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davorg (18)

davorg
  dave@dave.org.uk
http://dave.org.uk/
Yahoo! ID: daveorguk (Add User, Send Message)

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Journal of davorg (18)

Monday November 26, 2001
04:46 AM

Cultural Differences

[ #1368 ]

I was a little surprised by some of the reaction to my last journal. I admit that I came across sounding disparaging of christianity (I was aiming at "gently mocking", but it seems I overshot) but I was very surprised to see Purdy describe it as "shocking".

I've been trying to work out what was shocking about it and have decided that it must be another of those "cultural differences" caused by living on opposite sides of the Atlantic.

In the UK, my views on religion (and christianity in particular) are pretty mainstream. Even tho' we have a state religion over here church attendance have been dropping for fifty years. I'm hard-pressed to think of a single friend who is a practicing christian[1]. Atheism and agnosticism seem to be the most popular "religious beliefs" over here.

The result of this is that theists in the UK are used to people disparaging their beliefs. It's the theists who are usually seen as as slightly strange. A British christian wouldn't see anything shocking in my journal entry as they see and hear similar opinions all the time.

It seems to me that the same is not true in the US. Over there religion still has a very strong hold. And the christians that you find there are far more committed to their beliefs. They are far less likely to hear any dissenting viewpoints and, therefore, get far more shocked when they do.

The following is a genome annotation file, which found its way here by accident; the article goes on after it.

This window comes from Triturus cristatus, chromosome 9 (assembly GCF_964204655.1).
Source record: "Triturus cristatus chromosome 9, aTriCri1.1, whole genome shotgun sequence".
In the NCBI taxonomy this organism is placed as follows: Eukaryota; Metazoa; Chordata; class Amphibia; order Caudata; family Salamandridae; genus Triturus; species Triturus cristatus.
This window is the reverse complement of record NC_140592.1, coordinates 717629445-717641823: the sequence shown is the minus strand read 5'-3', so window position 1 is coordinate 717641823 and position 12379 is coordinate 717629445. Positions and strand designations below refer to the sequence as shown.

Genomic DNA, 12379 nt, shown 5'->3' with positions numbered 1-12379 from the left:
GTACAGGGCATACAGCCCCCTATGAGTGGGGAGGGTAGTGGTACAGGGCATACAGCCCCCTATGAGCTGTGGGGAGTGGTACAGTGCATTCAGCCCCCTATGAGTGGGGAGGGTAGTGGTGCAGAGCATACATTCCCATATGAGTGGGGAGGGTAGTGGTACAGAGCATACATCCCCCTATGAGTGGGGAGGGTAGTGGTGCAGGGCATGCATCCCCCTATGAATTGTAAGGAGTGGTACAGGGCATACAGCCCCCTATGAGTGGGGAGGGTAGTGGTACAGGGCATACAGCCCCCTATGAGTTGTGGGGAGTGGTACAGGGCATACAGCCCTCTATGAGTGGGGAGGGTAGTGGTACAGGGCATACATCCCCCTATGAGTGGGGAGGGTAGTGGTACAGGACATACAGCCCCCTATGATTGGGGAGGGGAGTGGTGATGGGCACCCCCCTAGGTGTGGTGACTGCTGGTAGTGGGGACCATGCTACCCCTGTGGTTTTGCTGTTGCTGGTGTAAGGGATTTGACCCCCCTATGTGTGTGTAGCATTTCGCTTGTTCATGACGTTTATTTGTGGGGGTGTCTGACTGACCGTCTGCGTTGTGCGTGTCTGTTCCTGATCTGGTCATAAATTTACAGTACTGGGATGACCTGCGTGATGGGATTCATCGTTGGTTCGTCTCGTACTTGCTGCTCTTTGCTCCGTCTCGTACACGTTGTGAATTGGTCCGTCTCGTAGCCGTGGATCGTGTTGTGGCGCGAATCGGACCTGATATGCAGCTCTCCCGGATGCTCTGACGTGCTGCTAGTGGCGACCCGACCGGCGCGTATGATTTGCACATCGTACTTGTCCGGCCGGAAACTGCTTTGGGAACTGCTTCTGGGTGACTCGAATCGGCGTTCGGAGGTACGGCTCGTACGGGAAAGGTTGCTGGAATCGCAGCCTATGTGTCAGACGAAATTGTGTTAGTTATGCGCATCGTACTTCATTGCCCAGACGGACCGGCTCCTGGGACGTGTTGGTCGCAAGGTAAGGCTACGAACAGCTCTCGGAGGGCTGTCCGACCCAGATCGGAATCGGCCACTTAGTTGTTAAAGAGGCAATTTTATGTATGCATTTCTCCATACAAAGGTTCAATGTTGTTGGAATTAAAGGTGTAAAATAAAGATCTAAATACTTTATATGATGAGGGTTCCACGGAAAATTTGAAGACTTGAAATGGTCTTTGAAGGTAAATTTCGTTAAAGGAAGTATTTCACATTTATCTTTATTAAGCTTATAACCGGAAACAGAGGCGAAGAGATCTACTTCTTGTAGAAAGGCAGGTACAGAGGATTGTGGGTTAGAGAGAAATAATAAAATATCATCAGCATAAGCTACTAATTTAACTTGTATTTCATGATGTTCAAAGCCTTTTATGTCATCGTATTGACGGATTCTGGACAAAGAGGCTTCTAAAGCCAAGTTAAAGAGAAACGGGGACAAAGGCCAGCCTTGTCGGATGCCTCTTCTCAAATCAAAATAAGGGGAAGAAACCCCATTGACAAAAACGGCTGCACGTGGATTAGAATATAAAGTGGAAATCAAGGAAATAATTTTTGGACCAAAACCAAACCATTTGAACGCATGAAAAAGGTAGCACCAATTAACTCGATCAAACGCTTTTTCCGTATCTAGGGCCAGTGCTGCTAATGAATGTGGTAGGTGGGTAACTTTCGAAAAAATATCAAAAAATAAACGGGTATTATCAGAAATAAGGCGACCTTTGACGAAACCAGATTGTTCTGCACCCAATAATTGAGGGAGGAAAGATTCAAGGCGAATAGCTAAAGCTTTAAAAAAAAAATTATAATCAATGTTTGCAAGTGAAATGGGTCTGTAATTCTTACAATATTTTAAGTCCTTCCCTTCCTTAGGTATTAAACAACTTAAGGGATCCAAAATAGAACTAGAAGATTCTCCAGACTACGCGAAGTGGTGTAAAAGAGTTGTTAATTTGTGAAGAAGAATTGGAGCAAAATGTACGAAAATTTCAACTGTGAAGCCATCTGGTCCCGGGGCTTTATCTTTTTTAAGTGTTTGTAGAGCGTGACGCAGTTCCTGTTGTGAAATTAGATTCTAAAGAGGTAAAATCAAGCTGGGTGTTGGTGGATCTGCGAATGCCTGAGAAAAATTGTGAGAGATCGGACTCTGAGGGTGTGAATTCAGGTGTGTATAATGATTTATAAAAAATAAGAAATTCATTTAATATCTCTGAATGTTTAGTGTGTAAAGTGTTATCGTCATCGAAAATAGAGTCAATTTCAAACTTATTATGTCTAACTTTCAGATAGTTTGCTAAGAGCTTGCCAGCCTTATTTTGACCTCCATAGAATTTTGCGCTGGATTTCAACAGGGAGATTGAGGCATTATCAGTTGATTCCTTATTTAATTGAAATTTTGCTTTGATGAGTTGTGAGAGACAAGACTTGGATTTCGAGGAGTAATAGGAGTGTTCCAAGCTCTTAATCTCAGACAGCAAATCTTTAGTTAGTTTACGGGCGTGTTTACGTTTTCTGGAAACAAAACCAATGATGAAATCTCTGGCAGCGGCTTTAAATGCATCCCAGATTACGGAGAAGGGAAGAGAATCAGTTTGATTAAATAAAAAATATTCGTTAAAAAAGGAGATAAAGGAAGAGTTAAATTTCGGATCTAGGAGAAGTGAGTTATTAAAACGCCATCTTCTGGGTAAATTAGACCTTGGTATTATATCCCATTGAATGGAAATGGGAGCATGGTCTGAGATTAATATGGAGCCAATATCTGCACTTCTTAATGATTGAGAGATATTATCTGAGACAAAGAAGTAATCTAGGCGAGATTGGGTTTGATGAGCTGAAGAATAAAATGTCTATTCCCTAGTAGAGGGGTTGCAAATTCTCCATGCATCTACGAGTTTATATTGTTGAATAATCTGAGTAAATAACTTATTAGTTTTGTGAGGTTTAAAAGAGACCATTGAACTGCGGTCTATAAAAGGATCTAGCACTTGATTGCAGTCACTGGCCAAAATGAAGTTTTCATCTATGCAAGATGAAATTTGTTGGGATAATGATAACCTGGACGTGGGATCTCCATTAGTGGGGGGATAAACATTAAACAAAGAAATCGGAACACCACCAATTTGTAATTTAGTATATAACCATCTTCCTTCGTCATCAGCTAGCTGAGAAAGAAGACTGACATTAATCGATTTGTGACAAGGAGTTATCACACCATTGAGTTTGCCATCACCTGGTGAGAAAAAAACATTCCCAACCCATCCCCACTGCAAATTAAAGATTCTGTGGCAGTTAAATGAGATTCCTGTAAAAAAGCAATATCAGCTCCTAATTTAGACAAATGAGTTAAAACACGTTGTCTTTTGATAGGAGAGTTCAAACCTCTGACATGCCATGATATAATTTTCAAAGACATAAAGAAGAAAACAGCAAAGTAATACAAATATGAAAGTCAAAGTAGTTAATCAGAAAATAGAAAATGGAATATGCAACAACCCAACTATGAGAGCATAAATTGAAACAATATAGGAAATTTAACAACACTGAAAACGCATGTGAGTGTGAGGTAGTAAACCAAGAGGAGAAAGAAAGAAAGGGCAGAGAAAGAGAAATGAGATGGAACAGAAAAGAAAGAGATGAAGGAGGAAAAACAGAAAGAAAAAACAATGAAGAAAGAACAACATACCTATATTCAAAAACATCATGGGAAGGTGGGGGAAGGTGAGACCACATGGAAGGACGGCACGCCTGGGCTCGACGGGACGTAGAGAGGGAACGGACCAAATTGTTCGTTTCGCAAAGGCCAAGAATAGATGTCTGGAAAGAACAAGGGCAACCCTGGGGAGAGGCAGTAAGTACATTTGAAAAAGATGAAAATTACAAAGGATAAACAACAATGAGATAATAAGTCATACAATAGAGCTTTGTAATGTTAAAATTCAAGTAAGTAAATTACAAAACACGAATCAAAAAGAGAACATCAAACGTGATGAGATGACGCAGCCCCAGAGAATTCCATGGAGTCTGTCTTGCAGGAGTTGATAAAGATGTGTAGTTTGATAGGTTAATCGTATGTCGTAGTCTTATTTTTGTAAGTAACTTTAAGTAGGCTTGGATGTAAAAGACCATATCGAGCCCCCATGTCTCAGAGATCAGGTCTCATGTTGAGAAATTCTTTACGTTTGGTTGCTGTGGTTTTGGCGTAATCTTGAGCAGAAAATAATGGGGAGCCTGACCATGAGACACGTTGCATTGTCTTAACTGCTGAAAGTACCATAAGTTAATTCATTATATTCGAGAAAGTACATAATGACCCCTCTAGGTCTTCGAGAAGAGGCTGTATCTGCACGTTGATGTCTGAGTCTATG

I have no explaination of this difference and would be very interested in hearing any theories.

And in the meantime I'd like to point out that I certainly didn't intend to shock anyone with my views. I'll try to be more careful in the future.

[1] There are a few catholics, but the brainwashing that the catholics carry out on their children is so intense that even catholics who no longer believe in god still describe themselves as catholic.

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  • This did start out as a colony for puritans who liked to burn people as witches so....

    Also, the Christmas shopping season has nothing to do with religion and is a recent invention within the last 200 years. Much like the Christmas tree which only became popular after the Royals brought the tradition from Germany in the late 1800s.

    [1] There are a few catholics, but the brainwashing that the catholics carry out on their children is so intense that even catholics who no longer believe in god still describ

  • Also, since my father was a brit I can offer my observation on the difference in religion. He was CofE for years and years yet always came to mass with us though never went through the motions or communion. Religion was viewed by both my parents as a personal issue, not something publicly discussed as nearly every aspect of life in America generally tends to be.

    In the last few years of his life, dad finally converted to Catholicism and things got weird which I generally attribute to his knowing his time o

  • I don't think it was the opinion that was shocking. I think he found it shocking that you expressed it on use Perl.

    Although, I should add that such mocking of religion in the U.S. is much more often mean-spirited than it seems to be in the U.K., so that might indeed be a part of the equation.

    Eh, time to move on to some Perl. I haven't written any code since Wednesday ...
    • The Catholics in Ireland might disagree with you on that :)



      And, personally, it's nice to have a little variety in journals considering that it lends a 3rd dimension as there is only so much about Perl you can write.....and most of that's rather droll...

  • My shock really had more to do with the content than it being on use Perl;. I have quite a few non-Perl entries in my journal, so it shouldn't shock me that others have the same.